I'm oversimplying my reaction, which contained many other elements. As just one example, although a very important one: I am well aware of the terrible risks attendant on challenging the system in the manner Burton proposes. It's awful to ask others to take risks of that kind. But we also know -- and Alexander and Burton know -- that anything short of risk of that kind, and even decades' worth of all that lovely "reasoned argument," is going to accomplish only minimal changes at the margins, if even that. Nothing short of mass non-cooperation
has a chance in hell.
Three years ago, when I sorted through my thoughts after reading Alexander's piece, I realized that I was more
depressed with respect to these issues than I had been before I read it. That is the effect of articles of this kind: a wonderful idea is held out as a tantalizing possibility -- and before you even have time to digest it fully, the proponent adds, as Burton does: "I'm not saying we should do it. I'm saying we ought to know that it's an option."
You can almost hear her subdued tone of wistful, yearning resignation. To me, it's the sound of defeat: "Yes, we could
do this, if enough people were willing to take huge risks. But how can we expect people to take risks of that kind? Is it right to even ask them to do it?" And nothing changes, except to get worse.
Certainly, nothing has changed in the three years since that article appeared, except that the system has become even more solidly entrenched. And remember where the article was published: in The New York Times,
the leading newspaper presenting the ruling class's point of view, and which props up and further strengthens the ruling class's stranglehold on power in every way it can. For the ruling class, articles like Alexander's are a godsend. I'm sure I was not alone in my reaction. I'm certain most people who desperately hope for fundamental change were angry and depressed by it in largely the same way I was. The article holds out the promise of change -- but then tells you it's too difficult, it carries too much risk, it might be possible,
but it's not something we'd actually want to do.
The result, whether it is intended or not, is a deepening resignation to the way things are. I do not look to Wikipedia for information when accuracy about specific matters is a major concern, but the opening of its article on embalming
captures an important aspect of what concerns me:
Embalming is the art and science of preserving human remains by treating them (in its modern form with chemicals) to forestall decomposition. The intention is to keep them suitable for public display at a funeral, for religious reasons, or for medical and scientific purposes such as their use as anatomical specimens. The three goals of embalming are sanitization, presentation and preservation (or restoration).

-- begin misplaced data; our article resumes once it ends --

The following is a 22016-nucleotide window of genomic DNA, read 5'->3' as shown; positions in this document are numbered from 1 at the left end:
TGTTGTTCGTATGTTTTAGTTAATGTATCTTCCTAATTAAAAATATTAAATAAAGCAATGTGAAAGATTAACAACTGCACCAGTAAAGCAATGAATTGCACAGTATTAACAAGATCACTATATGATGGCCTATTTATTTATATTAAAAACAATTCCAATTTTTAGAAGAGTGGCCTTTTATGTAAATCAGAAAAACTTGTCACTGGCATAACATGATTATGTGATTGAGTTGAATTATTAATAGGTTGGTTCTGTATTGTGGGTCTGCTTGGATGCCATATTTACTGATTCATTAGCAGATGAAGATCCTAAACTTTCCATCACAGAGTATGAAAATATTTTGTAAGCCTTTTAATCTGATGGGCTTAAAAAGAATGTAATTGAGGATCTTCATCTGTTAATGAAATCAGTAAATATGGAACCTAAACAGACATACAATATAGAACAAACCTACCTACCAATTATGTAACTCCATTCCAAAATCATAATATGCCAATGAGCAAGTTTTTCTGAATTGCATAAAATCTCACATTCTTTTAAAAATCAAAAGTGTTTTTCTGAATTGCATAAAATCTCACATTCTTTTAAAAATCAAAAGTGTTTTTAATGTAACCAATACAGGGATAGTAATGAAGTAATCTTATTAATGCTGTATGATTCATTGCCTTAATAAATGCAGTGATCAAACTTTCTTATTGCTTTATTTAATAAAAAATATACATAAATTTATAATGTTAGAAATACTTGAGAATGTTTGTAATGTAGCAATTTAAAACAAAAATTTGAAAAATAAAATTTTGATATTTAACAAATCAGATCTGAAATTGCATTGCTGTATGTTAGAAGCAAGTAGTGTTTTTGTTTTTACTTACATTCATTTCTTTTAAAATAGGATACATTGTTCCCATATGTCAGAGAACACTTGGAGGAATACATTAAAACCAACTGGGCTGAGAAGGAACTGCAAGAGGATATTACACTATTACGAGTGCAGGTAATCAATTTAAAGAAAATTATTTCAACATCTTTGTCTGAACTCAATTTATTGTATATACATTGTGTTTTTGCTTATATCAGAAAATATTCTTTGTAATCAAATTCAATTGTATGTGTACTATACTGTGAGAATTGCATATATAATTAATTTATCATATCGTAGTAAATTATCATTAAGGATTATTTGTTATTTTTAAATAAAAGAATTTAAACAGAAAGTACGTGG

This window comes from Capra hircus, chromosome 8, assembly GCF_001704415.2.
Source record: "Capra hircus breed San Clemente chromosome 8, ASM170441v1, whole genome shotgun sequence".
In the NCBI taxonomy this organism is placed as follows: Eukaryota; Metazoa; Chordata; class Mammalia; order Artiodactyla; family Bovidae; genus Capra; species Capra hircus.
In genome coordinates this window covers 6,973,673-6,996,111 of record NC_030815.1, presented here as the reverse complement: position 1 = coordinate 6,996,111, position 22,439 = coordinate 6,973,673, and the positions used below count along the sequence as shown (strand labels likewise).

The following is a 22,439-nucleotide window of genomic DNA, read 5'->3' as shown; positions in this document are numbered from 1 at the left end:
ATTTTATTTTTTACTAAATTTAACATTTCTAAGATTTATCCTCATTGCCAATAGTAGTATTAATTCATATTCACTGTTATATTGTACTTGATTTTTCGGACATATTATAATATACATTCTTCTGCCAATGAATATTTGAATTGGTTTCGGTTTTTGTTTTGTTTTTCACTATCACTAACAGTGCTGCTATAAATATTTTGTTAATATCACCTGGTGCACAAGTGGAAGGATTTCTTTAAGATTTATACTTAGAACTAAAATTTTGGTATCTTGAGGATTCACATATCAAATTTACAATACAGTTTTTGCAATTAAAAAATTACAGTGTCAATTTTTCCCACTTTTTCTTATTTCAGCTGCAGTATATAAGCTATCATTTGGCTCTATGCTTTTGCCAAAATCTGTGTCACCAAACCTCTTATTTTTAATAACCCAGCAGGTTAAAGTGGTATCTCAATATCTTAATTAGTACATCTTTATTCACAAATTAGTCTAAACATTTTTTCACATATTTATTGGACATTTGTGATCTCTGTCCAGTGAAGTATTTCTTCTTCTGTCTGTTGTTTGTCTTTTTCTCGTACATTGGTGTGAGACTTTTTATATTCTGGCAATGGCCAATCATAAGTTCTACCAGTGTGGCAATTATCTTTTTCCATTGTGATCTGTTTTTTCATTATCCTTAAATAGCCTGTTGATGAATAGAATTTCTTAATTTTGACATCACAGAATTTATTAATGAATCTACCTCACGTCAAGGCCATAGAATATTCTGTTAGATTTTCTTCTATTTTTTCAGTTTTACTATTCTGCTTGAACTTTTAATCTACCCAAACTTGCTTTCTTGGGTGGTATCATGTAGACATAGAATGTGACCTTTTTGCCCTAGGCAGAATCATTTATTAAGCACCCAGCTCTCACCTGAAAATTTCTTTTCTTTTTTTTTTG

In the past, I have sometimes referred to articles like Alexander's as examples of what I termed "institutional dissent." I intended the phrase to refer to (among other things) dissent which, while supposedly honorably registering protest, perhaps even passionate protest, offers no serious threat to the State or the ruling class in any manner whatsoever.
But as I was reflecting on these issues again recently, I decided that "embalmed dissent" captures the dynamic of this kind of dissent with more precision. Embalming preserves human remains, often (when cosmetics are also used, as for an open casket) "to keep them suitable for public display." Embalmed dissent is protest with the life safely drained away. But when life is drained away, any danger, any spontaneity, any mass arousal -- and any genuine possibility for significant change -- are also eliminated.
I chose the Alexander article as a starting point for this discussion because it offers this dynamic is an especially dramatic form. But we see embalmed dissent in endless numbers of articles by self-identified dissenting writers: All too often, the effect of such writing is very similar to my reaction to the Alexander article. As we read along, our understanding of the horrors with which we contend may be deepened. Our revulsion at the operations of the current system will cause us to wish even more intensely that change could occur. and we momentarily will want to grasp at any possibility for bringing about such change.
But if the possibility of bringing about change is even mentioned (and it often isn't), it will be only to state that such fundamental change is too dangerous, that it would require action by more people than we could possibly enlist in our cause, that it's just too hard. So resignation claims more of our souls, and our lives grow bleaker.
This leaves us with a number of questions, including the one suggested by the second part of my title for this article: Is the fault in ourselves? Is it fair to call it a fault? And if we choose to abstain from the public ritual of embalmed dissent, what do we do?
I will take up these questions and some others in the next article on this subject.